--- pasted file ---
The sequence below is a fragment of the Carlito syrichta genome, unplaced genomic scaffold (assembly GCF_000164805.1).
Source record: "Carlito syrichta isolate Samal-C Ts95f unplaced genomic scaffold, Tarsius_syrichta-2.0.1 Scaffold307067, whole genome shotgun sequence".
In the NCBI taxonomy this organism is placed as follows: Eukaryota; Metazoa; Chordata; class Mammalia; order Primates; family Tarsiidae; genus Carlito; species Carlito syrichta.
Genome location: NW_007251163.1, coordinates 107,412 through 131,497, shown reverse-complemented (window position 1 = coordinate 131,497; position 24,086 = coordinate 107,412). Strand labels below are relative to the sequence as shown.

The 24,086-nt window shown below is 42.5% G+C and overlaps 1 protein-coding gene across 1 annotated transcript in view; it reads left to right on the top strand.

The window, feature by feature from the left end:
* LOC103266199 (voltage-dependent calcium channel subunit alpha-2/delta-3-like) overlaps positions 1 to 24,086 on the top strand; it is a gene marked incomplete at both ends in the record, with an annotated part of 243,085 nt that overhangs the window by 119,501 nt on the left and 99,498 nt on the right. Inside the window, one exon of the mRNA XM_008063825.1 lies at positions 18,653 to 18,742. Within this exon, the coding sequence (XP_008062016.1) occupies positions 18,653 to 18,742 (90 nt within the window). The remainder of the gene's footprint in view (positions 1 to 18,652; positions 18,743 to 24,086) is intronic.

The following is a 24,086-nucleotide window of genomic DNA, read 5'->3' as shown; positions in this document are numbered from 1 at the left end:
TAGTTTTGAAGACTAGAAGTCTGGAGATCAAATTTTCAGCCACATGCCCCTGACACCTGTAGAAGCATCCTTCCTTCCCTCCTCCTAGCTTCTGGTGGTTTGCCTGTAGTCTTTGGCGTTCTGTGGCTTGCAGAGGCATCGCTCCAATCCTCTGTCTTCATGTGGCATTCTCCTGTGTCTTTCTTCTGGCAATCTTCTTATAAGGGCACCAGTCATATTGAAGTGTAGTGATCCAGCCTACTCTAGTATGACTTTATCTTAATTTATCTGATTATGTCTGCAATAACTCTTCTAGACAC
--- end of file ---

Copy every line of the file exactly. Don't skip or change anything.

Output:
The sequence below is a fragment of the Carlito syrichta genome, unplaced genomic scaffold (assembly GCF_000164805.1).
Source record: "Carlito syrichta isolate Samal-C Ts95f unplaced genomic scaffold, Tarsius_syrichta-2.0.1 Scaffold307067, whole genome shotgun sequence".
In the NCBI taxonomy this organism is placed as follows: Eukaryota; Metazoa; Chordata; class Mammalia; order Primates; family Tarsiidae; genus Carlito; species Carlito syrichta.
Genome location: NW_007251163.1, coordinates 107,412 through 131,497, shown reverse-complemented (window position 1 = coordinate 131,497; position 24,086 = coordinate 107,412). Strand labels below are relative to the sequence as shown.

The 24,086-nt window shown below is 42.5% G+C and overlaps 1 protein-coding gene across 1 annotated transcript in view; it reads left to right on the top strand.

The window, feature by feature from the left end:
* LOC103266199 (voltage-dependent calcium channel subunit alpha-2/delta-3-like) overlaps positions 1 to 24,086 on the top strand; it is a gene marked incomplete at both ends in the record, with an annotated part of 243,085 nt that overhangs the window by 119,501 nt on the left and 99,498 nt on the right. Inside the window, one exon of the mRNA XM_008063825.1 lies at positions 18,653 to 18,742. Within this exon, the coding sequence (XP_008062016.1) occupies positions 18,653 to 18,742 (90 nt within the window). The remainder of the gene's footprint in view (positions 1 to 18,652; positions 18,743 to 24,086) is intronic.

The following is a 24,086-nucleotide window of genomic DNA, read 5'->3' as shown; positions in this document are numbered from 1 at the left end:
TAGTTTTGAAGACTAGAAGTCTGGAGATCAAATTTTCAGCCACATGCCCCTGACACCTGTAGAAGCATCCTTCCTTCCCTCCTCCTAGCTTCTGGTGGTTTGCCTGTAGTCTTTGGCGTTCTGTGGCTTGCAGAGGCATCGCTCCAATCCTCTGTCTTCATGTGGCATTCTCCTGTGTCTTTCTTCTGGCAATCTTCTTATAAGGGCACCAGTCATATTGAAGTGTAGTGATCCAGCCTACTCTAGTATGACTTTATCTTAATTTATCTGATTATGTCTGCAATAACTCTTCTAGACAC